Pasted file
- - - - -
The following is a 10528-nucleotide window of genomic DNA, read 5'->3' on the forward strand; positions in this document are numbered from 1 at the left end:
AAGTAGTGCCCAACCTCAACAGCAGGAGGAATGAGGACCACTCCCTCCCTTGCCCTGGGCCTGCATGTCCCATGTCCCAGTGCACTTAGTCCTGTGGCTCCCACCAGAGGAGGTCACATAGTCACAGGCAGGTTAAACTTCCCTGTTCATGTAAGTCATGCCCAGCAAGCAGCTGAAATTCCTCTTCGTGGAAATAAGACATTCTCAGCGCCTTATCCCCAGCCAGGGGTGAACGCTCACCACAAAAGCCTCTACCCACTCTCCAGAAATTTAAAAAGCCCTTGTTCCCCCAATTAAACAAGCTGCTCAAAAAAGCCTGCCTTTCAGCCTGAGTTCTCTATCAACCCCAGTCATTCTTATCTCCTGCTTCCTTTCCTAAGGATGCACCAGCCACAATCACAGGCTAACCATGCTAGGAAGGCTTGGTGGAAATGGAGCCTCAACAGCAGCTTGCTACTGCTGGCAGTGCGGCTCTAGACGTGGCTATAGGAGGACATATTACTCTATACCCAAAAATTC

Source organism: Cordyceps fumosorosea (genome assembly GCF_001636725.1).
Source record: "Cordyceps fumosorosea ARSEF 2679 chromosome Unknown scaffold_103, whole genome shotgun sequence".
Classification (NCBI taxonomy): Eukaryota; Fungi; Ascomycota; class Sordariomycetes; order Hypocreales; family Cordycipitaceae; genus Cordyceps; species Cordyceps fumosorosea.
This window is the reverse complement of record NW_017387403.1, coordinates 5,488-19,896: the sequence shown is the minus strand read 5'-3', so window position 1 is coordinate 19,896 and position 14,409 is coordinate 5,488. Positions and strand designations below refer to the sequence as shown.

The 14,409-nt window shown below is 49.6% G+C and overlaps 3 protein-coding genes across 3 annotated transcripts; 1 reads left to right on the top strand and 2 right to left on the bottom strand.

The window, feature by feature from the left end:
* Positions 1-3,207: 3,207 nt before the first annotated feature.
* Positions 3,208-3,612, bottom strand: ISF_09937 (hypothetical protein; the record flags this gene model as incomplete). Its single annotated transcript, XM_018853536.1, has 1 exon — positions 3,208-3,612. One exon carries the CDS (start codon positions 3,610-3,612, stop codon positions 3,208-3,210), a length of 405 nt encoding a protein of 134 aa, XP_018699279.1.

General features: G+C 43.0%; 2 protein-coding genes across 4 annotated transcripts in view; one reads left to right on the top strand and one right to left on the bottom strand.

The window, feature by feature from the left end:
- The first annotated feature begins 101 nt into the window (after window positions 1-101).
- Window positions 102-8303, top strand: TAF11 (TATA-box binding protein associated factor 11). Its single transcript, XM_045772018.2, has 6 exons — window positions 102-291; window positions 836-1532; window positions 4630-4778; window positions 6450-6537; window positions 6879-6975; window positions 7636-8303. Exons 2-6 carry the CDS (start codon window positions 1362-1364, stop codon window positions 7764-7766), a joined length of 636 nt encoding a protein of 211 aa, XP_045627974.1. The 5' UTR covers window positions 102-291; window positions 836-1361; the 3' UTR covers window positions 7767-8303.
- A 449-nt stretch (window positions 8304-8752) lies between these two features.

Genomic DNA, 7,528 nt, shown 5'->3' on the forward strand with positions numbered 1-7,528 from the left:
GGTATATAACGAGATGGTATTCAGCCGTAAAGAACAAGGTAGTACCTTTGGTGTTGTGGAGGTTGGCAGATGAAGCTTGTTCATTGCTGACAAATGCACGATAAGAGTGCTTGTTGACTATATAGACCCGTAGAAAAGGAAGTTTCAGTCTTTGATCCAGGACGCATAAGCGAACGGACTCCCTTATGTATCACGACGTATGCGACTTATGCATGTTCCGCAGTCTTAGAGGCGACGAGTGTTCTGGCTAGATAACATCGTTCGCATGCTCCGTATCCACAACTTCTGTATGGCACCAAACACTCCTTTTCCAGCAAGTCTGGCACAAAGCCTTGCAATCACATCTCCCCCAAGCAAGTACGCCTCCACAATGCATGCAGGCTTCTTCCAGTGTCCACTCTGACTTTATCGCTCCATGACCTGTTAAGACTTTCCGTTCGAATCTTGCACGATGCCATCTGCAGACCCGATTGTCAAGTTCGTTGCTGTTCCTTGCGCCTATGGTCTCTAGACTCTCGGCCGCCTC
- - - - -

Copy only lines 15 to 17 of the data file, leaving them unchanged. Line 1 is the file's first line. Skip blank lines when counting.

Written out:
- A 449-nt stretch (window positions 8304-8752) lies between these two features.

Genomic DNA, 7,528 nt, shown 5'->3' on the forward strand with positions numbered 1-7,528 from the left:
GGTATATAACGAGATGGTATTCAGCCGTAAAGAACAAGGTAGTACCTTTGGTGTTGTGGAGGTTGGCAGATGAAGCTTGTTCATTGCTGACAAATGCACGATAAGAGTGCTTGTTGACTATATAGACCCGTAGAAAAGGAAGTTTCAGTCTTTGATCCAGGACGCATAAGCGAACGGACTCCCTTATGTATCACGACGTATGCGACTTATGCATGTTCCGCAGTCTTAGAGGCGACGAGTGTTCTGGCTAGATAACATCGTTCGCATGCTCCGTATCCACAACTTCTGTATGGCACCAAACACTCCTTTTCCAGCAAGTCTGGCACAAAGCCTTGCAATCACATCTCCCCCAAGCAAGTACGCCTCCACAATGCATGCAGGCTTCTTCCAGTGTCCACTCTGACTTTATCGCTCCATGACCTGTTAAGACTTTCCGTTCGAATCTTGCACGATGCCATCTGCAGACCCGATTGTCAAGTTCGTTGCTGTTCCTTGCGCCTATGGTCTCTAGACTCTCGGCCGCCTC